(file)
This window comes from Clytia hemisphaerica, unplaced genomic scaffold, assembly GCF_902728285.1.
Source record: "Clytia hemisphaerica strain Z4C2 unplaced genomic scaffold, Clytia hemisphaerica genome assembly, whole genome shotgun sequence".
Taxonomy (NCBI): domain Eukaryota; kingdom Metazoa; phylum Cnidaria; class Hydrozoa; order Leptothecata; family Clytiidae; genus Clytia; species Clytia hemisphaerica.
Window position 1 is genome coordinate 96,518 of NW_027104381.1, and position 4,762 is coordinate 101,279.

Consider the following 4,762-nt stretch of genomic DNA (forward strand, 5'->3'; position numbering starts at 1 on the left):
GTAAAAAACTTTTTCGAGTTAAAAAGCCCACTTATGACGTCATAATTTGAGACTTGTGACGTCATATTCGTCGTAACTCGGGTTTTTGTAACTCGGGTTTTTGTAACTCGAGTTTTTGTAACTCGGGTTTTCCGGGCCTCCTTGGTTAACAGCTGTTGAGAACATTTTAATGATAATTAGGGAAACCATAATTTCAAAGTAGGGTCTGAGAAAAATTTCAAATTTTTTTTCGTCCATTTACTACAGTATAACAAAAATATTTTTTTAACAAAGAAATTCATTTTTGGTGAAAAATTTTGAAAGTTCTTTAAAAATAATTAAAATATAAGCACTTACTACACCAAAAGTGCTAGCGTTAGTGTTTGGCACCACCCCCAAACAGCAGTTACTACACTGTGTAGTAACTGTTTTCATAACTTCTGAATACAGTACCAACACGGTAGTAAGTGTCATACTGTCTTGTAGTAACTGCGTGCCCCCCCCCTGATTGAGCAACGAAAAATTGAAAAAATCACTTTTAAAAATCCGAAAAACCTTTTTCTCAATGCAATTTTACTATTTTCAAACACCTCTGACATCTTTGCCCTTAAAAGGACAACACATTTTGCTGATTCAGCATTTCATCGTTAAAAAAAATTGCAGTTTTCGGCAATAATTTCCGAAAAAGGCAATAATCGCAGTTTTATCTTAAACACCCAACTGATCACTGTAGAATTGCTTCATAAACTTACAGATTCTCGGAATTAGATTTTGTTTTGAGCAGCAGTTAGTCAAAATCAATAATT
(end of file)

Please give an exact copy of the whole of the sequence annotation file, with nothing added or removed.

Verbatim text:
This window comes from Clytia hemisphaerica, unplaced genomic scaffold, assembly GCF_902728285.1.
Source record: "Clytia hemisphaerica strain Z4C2 unplaced genomic scaffold, Clytia hemisphaerica genome assembly, whole genome shotgun sequence".
Taxonomy (NCBI): domain Eukaryota; kingdom Metazoa; phylum Cnidaria; class Hydrozoa; order Leptothecata; family Clytiidae; genus Clytia; species Clytia hemisphaerica.
Window position 1 is genome coordinate 96,518 of NW_027104381.1, and position 4,762 is coordinate 101,279.

Consider the following 4,762-nt stretch of genomic DNA (forward strand, 5'->3'; position numbering starts at 1 on the left):
GTAAAAAACTTTTTCGAGTTAAAAAGCCCACTTATGACGTCATAATTTGAGACTTGTGACGTCATATTCGTCGTAACTCGGGTTTTTGTAACTCGGGTTTTTGTAACTCGAGTTTTTGTAACTCGGGTTTTCCGGGCCTCCTTGGTTAACAGCTGTTGAGAACATTTTAATGATAATTAGGGAAACCATAATTTCAAAGTAGGGTCTGAGAAAAATTTCAAATTTTTTTTCGTCCATTTACTACAGTATAACAAAAATATTTTTTTAACAAAGAAATTCATTTTTGGTGAAAAATTTTGAAAGTTCTTTAAAAATAATTAAAATATAAGCACTTACTACACCAAAAGTGCTAGCGTTAGTGTTTGGCACCACCCCCAAACAGCAGTTACTACACTGTGTAGTAACTGTTTTCATAACTTCTGAATACAGTACCAACACGGTAGTAAGTGTCATACTGTCTTGTAGTAACTGCGTGCCCCCCCCCTGATTGAGCAACGAAAAATTGAAAAAATCACTTTTAAAAATCCGAAAAACCTTTTTCTCAATGCAATTTTACTATTTTCAAACACCTCTGACATCTTTGCCCTTAAAAGGACAACACATTTTGCTGATTCAGCATTTCATCGTTAAAAAAAATTGCAGTTTTCGGCAATAATTTCCGAAAAAGGCAATAATCGCAGTTTTATCTTAAACACCCAACTGATCACTGTAGAATTGCTTCATAAACTTACAGATTCTCGGAATTAGATTTTGTTTTGAGCAGCAGTTAGTCAAAATCAATAATT